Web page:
After giving birth, we expect fathers to step up to the challenge of their new roles with much gusto. However, not all new dads react to fatherhood in the same way. One theAsianparent Community user shared her frustrations concerning her husband, who wasn’t responding to fatherhood the way she would have liked.
It’s understandable that the anonymous user would feel frustrated with her husband. After giving birth, you need your partner to be present and supportive. However, she should also try to understand where he’s coming from. He might need your support now more than ever.
“We always know and discuss postpartum depression in women, but hardly think that men (though they don’t deliver physically) can also suffer from it,” Shruti B. responded. According to a study in the Journal of Parent and Family Mental Health, postpartum depression is almost as common in dads as it is in moms.
Symptoms of postpartum depression in men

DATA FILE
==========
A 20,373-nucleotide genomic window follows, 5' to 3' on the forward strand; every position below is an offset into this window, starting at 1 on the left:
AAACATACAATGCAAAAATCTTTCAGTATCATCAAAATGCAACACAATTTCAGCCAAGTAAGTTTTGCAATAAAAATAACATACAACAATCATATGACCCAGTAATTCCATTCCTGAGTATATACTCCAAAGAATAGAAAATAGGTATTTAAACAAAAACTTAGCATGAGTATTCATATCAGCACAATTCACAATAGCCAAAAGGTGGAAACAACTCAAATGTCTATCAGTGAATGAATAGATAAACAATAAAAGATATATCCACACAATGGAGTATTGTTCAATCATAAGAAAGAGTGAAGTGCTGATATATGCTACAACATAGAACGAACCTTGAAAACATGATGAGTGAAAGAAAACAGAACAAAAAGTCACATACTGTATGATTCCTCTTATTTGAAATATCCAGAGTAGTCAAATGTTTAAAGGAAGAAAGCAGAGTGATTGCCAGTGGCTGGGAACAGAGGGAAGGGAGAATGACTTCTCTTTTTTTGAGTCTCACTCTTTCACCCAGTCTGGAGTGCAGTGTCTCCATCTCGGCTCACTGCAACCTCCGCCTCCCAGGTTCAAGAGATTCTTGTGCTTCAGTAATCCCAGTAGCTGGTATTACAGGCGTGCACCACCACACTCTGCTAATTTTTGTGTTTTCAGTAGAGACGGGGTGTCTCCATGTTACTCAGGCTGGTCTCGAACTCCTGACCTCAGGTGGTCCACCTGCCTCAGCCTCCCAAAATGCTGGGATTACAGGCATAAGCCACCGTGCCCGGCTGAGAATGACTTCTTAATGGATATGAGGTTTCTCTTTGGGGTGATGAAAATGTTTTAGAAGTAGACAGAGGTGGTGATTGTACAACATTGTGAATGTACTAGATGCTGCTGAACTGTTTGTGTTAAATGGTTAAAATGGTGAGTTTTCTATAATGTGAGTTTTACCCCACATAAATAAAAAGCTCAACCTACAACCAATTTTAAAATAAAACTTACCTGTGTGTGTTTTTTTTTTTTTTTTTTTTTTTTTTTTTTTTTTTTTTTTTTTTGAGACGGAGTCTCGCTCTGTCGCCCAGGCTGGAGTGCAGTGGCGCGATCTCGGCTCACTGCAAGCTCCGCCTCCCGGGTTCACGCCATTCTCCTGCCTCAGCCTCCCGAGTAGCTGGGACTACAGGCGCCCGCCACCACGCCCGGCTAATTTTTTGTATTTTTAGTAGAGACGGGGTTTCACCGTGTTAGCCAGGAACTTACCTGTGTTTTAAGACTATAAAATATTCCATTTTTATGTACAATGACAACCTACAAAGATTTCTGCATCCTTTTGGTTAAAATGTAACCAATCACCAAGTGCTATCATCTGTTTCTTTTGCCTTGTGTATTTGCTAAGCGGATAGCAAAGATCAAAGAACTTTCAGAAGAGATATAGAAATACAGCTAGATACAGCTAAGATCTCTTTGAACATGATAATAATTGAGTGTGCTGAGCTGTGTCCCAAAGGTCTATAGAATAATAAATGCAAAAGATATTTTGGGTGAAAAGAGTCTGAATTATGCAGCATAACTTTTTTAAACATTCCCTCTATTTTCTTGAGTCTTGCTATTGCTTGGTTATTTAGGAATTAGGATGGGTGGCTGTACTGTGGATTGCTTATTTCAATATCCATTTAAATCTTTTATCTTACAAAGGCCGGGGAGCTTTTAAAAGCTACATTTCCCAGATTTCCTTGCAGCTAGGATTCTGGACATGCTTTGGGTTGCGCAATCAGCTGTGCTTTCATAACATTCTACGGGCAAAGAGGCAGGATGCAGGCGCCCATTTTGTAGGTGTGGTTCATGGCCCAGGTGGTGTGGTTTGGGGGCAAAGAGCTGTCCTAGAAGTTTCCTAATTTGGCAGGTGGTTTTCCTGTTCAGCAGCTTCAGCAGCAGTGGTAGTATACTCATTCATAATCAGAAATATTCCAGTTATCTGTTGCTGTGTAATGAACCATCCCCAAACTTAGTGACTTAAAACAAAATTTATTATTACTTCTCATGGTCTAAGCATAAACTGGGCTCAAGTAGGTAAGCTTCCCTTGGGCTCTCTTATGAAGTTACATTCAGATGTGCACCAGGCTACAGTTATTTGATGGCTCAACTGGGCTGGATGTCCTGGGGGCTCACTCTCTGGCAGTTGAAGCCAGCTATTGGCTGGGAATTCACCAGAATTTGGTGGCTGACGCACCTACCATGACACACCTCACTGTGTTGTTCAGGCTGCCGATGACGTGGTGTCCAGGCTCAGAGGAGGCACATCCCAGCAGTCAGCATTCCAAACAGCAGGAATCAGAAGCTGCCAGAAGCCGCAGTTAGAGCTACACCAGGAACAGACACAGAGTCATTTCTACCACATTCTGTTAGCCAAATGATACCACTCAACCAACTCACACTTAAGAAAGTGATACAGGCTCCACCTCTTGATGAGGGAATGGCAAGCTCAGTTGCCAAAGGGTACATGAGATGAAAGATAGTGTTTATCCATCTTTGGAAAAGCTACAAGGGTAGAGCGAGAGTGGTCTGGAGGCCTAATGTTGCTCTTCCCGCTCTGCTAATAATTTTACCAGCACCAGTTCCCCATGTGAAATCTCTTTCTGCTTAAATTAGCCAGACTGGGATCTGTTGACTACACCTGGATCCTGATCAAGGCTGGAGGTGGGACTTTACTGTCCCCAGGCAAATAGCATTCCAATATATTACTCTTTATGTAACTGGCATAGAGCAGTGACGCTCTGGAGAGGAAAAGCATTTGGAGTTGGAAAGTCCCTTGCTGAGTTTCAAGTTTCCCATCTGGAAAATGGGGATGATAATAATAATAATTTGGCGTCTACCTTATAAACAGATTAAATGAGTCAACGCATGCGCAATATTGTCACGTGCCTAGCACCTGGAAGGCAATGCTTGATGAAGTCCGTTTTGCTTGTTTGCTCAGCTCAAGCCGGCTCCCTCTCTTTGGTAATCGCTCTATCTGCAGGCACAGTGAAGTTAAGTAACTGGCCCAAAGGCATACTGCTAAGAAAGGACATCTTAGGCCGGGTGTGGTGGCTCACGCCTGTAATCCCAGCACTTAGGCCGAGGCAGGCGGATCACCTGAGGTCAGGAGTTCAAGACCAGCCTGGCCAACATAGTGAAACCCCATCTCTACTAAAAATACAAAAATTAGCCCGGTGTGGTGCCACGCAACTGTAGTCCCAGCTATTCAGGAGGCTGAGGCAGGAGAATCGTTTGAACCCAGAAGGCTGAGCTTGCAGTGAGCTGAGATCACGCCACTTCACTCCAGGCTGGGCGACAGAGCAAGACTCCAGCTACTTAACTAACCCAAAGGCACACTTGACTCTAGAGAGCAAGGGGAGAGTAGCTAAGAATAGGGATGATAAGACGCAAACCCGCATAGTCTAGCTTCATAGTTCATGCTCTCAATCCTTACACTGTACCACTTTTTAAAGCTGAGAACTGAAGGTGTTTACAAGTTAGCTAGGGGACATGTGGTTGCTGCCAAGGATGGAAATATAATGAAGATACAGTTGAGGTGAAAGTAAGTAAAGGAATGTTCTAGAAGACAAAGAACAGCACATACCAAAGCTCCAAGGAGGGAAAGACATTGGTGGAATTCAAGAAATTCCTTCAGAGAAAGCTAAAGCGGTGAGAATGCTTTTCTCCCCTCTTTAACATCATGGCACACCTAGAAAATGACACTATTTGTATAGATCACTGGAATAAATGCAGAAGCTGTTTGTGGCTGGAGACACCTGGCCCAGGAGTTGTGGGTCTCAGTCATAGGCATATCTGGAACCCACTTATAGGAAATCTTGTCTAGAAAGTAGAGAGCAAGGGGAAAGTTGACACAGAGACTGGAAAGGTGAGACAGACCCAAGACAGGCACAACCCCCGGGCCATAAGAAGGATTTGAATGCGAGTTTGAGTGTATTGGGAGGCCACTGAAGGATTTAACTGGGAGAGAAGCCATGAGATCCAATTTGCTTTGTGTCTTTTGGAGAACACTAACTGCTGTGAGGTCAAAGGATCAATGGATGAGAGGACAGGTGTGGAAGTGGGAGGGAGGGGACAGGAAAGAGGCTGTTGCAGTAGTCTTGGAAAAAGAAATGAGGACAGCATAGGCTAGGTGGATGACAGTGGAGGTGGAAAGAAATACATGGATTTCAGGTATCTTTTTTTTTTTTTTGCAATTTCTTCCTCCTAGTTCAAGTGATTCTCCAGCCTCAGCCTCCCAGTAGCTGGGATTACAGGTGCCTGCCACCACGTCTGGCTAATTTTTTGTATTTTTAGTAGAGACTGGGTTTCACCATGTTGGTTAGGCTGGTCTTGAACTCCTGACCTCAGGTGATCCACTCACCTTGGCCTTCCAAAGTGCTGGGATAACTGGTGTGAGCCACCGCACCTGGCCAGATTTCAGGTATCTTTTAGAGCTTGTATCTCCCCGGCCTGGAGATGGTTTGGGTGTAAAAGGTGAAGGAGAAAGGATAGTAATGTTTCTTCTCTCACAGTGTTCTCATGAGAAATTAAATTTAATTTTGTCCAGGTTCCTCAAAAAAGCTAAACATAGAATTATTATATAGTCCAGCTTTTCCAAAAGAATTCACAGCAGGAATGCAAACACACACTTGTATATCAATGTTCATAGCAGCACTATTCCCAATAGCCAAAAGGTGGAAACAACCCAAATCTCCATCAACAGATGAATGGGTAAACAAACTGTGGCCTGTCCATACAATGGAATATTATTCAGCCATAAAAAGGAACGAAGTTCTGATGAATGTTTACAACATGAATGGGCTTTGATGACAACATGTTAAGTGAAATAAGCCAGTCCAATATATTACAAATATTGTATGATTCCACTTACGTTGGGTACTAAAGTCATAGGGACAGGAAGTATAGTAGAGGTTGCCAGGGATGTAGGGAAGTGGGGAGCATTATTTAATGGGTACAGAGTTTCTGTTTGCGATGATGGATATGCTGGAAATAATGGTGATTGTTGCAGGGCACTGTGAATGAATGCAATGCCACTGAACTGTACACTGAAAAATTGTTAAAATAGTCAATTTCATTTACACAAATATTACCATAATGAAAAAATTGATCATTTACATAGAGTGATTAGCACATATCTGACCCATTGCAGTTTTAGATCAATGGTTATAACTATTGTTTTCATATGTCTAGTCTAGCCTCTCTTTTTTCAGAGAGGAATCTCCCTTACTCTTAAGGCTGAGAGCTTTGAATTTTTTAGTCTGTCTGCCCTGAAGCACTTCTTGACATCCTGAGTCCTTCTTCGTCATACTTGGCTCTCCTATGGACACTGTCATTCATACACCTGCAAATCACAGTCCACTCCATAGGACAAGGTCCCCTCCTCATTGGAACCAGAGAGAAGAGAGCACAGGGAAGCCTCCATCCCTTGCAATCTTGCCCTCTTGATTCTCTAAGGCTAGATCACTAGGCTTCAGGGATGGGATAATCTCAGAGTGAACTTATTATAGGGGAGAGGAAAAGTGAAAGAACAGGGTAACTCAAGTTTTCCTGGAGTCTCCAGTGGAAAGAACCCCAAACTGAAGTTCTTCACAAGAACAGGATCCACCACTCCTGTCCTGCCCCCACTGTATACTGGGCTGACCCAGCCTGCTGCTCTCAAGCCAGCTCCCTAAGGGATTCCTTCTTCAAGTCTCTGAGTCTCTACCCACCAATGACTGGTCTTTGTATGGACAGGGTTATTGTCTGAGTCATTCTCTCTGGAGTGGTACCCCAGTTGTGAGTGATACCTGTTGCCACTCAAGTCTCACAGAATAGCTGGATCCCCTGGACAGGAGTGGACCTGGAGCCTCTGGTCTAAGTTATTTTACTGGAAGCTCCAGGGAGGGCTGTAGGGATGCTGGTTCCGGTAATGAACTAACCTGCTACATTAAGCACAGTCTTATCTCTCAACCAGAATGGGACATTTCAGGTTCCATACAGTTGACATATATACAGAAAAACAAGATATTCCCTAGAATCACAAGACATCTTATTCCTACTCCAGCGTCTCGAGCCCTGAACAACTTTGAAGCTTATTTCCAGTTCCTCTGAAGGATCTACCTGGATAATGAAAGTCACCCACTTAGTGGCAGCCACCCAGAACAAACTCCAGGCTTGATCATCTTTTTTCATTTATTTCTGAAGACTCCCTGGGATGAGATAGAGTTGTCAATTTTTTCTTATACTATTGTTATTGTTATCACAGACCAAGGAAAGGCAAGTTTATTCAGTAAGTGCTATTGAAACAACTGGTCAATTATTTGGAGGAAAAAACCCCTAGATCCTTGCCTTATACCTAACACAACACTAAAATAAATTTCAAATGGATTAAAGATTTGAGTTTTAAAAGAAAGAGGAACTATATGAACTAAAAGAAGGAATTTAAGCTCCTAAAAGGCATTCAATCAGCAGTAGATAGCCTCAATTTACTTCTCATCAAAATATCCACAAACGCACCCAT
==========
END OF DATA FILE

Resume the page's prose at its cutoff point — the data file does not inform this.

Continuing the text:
4-25% of new dads experience postpartum depression after the birth of their babies. Symptoms include feelings of hopelessness, guilt, insomnia, lack of interest in normal activities, and suicidal thoughts. Dads with postpartum depression are more angry and quiet, and often withdraw from their partner and family.
This, understandably, can hinder your partner from bonding with his new child. If you suspect that he is suffering from postpartum depression, get him professional help as soon as you can. When left untreated, postpartum depression can cause fathers to be violent and abusive.
Click to the next page to find out how to get treatment for postpartum depression in men.
Support him, don’t threaten him
Let him know that you think he needs professional help. You can approach your doctor, your place of worship, and your close friends and family to refer you to someone who can help.
Make an effort to spend time with your husband and encourage him to communicate with you. “When a baby comes along it’s very easy to dedicate all of your time to her,” wrote Stephanie G. “Maybe it’s time to allocate a day just to be with him and let someone else take care of the baby instead.”
By getting your husband the help he needs, he’ll not only be a better father, you’ll also be saving your marriage.
READ: Why do men fear fatherhood? The 5 most common fatherhood fears and how to overcome them
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